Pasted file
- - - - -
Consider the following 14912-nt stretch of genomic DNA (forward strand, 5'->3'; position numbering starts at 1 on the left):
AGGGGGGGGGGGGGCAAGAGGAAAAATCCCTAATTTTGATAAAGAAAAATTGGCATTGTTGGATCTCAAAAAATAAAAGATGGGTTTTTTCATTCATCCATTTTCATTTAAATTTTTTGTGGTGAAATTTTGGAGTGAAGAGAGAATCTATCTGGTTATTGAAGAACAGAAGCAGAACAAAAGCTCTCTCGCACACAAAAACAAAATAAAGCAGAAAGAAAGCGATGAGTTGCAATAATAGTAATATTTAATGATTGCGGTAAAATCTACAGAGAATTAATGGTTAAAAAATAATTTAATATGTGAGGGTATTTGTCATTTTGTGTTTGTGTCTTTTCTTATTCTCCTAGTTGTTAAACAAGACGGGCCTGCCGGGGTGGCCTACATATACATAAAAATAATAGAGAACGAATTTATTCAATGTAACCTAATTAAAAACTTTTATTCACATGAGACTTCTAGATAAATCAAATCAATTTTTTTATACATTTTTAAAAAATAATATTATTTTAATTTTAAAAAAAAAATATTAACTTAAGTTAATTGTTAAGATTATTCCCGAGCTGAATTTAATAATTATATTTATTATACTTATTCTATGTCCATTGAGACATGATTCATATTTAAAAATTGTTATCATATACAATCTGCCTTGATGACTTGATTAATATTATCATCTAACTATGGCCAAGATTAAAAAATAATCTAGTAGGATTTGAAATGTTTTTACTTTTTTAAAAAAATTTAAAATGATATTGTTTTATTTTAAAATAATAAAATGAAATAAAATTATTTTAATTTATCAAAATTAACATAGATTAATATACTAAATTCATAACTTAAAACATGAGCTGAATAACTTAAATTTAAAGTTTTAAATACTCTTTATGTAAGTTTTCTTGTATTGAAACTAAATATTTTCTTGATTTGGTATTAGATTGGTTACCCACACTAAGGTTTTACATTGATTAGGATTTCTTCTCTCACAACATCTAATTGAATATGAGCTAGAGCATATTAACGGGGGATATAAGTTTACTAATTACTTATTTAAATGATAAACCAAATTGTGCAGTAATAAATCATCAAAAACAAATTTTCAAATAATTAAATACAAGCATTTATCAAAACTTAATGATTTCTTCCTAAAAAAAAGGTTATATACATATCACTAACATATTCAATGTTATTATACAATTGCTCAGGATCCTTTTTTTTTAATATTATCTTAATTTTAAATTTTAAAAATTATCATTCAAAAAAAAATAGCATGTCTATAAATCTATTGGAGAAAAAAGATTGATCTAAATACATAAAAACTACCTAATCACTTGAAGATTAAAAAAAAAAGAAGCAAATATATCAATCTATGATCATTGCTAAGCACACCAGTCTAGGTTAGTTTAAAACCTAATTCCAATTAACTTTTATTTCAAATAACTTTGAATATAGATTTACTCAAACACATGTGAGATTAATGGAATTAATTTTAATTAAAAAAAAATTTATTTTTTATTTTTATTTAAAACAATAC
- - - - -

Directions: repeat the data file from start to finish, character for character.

Consider the following 14912-nt stretch of genomic DNA (forward strand, 5'->3'; position numbering starts at 1 on the left):
AGGGGGGGGGGGGGCAAGAGGAAAAATCCCTAATTTTGATAAAGAAAAATTGGCATTGTTGGATCTCAAAAAATAAAAGATGGGTTTTTTCATTCATCCATTTTCATTTAAATTTTTTGTGGTGAAATTTTGGAGTGAAGAGAGAATCTATCTGGTTATTGAAGAACAGAAGCAGAACAAAAGCTCTCTCGCACACAAAAACAAAATAAAGCAGAAAGAAAGCGATGAGTTGCAATAATAGTAATATTTAATGATTGCGGTAAAATCTACAGAGAATTAATGGTTAAAAAATAATTTAATATGTGAGGGTATTTGTCATTTTGTGTTTGTGTCTTTTCTTATTCTCCTAGTTGTTAAACAAGACGGGCCTGCCGGGGTGGCCTACATATACATAAAAATAATAGAGAACGAATTTATTCAATGTAACCTAATTAAAAACTTTTATTCACATGAGACTTCTAGATAAATCAAATCAATTTTTTTATACATTTTTAAAAAATAATATTATTTTAATTTTAAAAAAAAAATATTAACTTAAGTTAATTGTTAAGATTATTCCCGAGCTGAATTTAATAATTATATTTATTATACTTATTCTATGTCCATTGAGACATGATTCATATTTAAAAATTGTTATCATATACAATCTGCCTTGATGACTTGATTAATATTATCATCTAACTATGGCCAAGATTAAAAAATAATCTAGTAGGATTTGAAATGTTTTTACTTTTTTAAAAAAATTTAAAATGATATTGTTTTATTTTAAAATAATAAAATGAAATAAAATTATTTTAATTTATCAAAATTAACATAGATTAATATACTAAATTCATAACTTAAAACATGAGCTGAATAACTTAAATTTAAAGTTTTAAATACTCTTTATGTAAGTTTTCTTGTATTGAAACTAAATATTTTCTTGATTTGGTATTAGATTGGTTACCCACACTAAGGTTTTACATTGATTAGGATTTCTTCTCTCACAACATCTAATTGAATATGAGCTAGAGCATATTAACGGGGGATATAAGTTTACTAATTACTTATTTAAATGATAAACCAAATTGTGCAGTAATAAATCATCAAAAACAAATTTTCAAATAATTAAATACAAGCATTTATCAAAACTTAATGATTTCTTCCTAAAAAAAAGGTTATATACATATCACTAACATATTCAATGTTATTATACAATTGCTCAGGATCCTTTTTTTTTAATATTATCTTAATTTTAAATTTTAAAAATTATCATTCAAAAAAAAATAGCATGTCTATAAATCTATTGGAGAAAAAAGATTGATCTAAATACATAAAAACTACCTAATCACTTGAAGATTAAAAAAAAAAGAAGCAAATATATCAATCTATGATCATTGCTAAGCACACCAGTCTAGGTTAGTTTAAAACCTAATTCCAATTAACTTTTATTTCAAATAACTTTGAATATAGATTTACTCAAACACATGTGAGATTAATGGAATTAATTTTAATTAAAAAAAAATTTATTTTTTATTTTTATTTAAAACAATAC